The problem for third parties? America is not a politically free market.


Americans are deeply frustrated with politics. They see the country heading in the wrong direction. They are regularly forced to choose between two candidates they do not particularly like. Between 40 and 50% of the country does not identify as a Democrat or a Republican but as an independent.

For someone who knows the basics of market economies, it would seem like a no-brainer: create an alternative. If people think all local cafes are terrible, you open a new cafe. And if both major political parties are terrible, bingo: start a new major political party.

There is only one problem: other cafes control who can open a cafe and its size. Additionally, people who are frustrated with cafes still often have a vested interest in seeing one of the cafes succeed. And the problems snowball from there.

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The announcement Wednesday that a group of former candidates and elected officials from both parties were forming a new party — Forward — is hardly surprising. It’s a flash of admirably American optimism, the idea that their low prices on pourovers and tasty muffins will set them apart. And it is even to a certain extent self-awareness: the essay introducing the party is based on the idea that this third will not fail.

I wrote a bit about this last year. A key point of this article is that the fact that we constantly hear about new “third parties” makes the inherent problem obvious. There are, of course, dozens of other parties there, a third and a fourth and a 20th party that oppose the Democrats and the Republicans. But since the purpose of a political party is to amass political power and none of these parties have amassed much, they have been relegated to insignificance. There’s no powerful third party, no counterweight to Democrats and Republicans. Largely because Democrats and Republicans have worked hard to make sure there isn’t.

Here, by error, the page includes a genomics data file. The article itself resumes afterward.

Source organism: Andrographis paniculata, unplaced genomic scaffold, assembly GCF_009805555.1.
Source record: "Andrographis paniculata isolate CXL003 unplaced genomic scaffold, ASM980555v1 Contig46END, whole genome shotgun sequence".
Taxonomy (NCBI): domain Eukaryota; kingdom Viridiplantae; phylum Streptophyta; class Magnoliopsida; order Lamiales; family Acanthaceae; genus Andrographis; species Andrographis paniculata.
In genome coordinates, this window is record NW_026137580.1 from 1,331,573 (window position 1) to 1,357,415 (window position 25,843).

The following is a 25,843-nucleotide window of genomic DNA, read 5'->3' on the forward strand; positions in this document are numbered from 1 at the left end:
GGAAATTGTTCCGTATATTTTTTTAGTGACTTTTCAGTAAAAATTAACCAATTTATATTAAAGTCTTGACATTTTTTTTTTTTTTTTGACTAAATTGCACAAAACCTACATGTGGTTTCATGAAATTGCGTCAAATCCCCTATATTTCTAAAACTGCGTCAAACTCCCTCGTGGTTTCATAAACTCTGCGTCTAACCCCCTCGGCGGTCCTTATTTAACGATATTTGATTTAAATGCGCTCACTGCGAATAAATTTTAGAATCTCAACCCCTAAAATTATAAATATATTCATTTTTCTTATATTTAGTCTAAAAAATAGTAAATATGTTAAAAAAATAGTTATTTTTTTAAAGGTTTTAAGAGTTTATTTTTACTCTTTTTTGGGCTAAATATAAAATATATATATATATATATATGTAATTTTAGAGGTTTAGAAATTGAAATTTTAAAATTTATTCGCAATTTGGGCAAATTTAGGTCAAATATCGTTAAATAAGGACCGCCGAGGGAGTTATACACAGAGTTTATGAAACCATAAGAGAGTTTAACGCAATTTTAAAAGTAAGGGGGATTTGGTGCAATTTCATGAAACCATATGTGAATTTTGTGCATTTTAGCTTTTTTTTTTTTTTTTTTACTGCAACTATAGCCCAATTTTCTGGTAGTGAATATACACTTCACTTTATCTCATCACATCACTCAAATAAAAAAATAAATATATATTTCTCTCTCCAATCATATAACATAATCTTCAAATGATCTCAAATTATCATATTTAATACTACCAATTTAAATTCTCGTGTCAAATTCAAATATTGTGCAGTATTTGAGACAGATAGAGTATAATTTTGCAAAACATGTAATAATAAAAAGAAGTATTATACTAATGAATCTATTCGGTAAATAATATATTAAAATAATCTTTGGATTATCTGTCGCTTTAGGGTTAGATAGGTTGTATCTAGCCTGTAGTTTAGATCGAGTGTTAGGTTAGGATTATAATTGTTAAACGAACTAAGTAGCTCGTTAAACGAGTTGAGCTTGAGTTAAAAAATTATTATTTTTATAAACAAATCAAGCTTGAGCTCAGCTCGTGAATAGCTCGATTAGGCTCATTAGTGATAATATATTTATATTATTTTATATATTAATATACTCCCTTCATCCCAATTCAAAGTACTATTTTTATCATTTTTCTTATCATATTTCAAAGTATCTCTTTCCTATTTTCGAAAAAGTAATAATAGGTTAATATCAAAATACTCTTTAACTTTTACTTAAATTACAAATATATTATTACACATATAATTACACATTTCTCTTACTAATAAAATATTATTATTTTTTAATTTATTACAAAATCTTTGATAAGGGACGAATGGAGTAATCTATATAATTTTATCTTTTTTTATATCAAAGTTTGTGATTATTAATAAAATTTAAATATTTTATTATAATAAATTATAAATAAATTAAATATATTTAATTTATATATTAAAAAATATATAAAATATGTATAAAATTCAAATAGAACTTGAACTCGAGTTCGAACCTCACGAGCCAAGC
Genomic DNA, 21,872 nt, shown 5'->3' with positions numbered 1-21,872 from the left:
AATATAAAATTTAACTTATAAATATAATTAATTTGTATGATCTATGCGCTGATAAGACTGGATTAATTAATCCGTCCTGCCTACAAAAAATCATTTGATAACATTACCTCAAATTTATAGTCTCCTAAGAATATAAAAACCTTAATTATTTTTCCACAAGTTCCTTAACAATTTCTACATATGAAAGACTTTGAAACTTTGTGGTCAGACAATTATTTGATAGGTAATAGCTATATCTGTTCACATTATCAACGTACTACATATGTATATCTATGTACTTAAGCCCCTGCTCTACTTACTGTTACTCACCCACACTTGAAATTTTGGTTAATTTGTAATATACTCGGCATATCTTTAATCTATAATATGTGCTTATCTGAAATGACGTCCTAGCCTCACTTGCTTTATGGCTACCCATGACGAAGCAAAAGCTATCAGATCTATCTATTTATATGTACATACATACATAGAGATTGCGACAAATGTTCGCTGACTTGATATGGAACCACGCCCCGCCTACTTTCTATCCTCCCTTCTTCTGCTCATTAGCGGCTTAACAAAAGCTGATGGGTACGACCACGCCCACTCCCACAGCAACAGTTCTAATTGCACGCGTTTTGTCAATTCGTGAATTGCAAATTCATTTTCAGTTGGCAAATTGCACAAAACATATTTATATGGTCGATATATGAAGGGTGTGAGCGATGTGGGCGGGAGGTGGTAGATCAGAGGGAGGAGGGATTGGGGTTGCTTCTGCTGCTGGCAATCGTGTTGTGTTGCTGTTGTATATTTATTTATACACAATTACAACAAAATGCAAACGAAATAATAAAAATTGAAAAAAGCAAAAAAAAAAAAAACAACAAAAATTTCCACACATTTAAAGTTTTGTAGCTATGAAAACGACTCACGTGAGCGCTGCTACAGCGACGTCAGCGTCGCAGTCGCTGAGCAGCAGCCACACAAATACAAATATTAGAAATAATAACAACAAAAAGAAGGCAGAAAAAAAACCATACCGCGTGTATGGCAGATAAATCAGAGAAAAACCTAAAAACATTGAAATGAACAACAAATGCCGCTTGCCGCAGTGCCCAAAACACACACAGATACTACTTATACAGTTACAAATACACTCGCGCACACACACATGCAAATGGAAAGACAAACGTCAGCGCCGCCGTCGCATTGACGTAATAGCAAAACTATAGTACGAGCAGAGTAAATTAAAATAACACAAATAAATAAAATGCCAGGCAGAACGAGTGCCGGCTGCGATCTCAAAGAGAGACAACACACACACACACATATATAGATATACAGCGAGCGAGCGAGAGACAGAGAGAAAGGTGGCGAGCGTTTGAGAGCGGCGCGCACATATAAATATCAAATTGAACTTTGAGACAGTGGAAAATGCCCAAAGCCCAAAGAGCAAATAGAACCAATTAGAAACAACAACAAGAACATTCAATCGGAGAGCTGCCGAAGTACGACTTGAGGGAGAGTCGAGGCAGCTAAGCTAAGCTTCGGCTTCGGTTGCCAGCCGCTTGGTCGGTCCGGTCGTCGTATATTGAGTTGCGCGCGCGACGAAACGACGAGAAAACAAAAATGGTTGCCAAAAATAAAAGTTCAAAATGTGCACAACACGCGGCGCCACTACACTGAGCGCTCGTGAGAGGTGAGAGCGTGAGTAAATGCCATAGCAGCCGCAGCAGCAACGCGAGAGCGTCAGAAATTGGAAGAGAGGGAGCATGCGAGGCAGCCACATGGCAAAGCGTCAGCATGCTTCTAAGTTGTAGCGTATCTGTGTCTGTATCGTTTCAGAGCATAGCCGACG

The problem begins even when appearing on the ballot.

Here’s what it takes to be on the ballot in Pennsylvania. Read it noting the difference between candidates for “political parties” and “minor political parties”. Imagine you’re considering challenging a public office holder, but you don’t want to run as a Democrat or Republican. What are the chances of you getting tripped up by the rules?

The founders of Forward have an advantage that you don’t. They all know lawyers who do this stuff and can figure out how to file what needs to be filed and where. But it’s expensive — and even if lawyers find out, the system is in many places specifically skewed to make running as a Democrat or Republican easier than running as something else. And who is going to change that, the Democrats and Republicans who are making the laws now?

As I wrote last year, American politics is a duopoly. Want to enter the market? Good luck.

The Forward crew’s optimism goes beyond the simple assertion that they can break into the political economy. Here is a pie in their sky:

“That’s why we are offering the first ‘open’ evening. Americans of all stripes – Democrats, Republicans and Independents – are invited to be part of the process, without abandoning their existing political affiliations, by joining us to discuss building an optimistic and inclusive home for the politically homeless majority.

Bring the town together and negotiate solutions. America!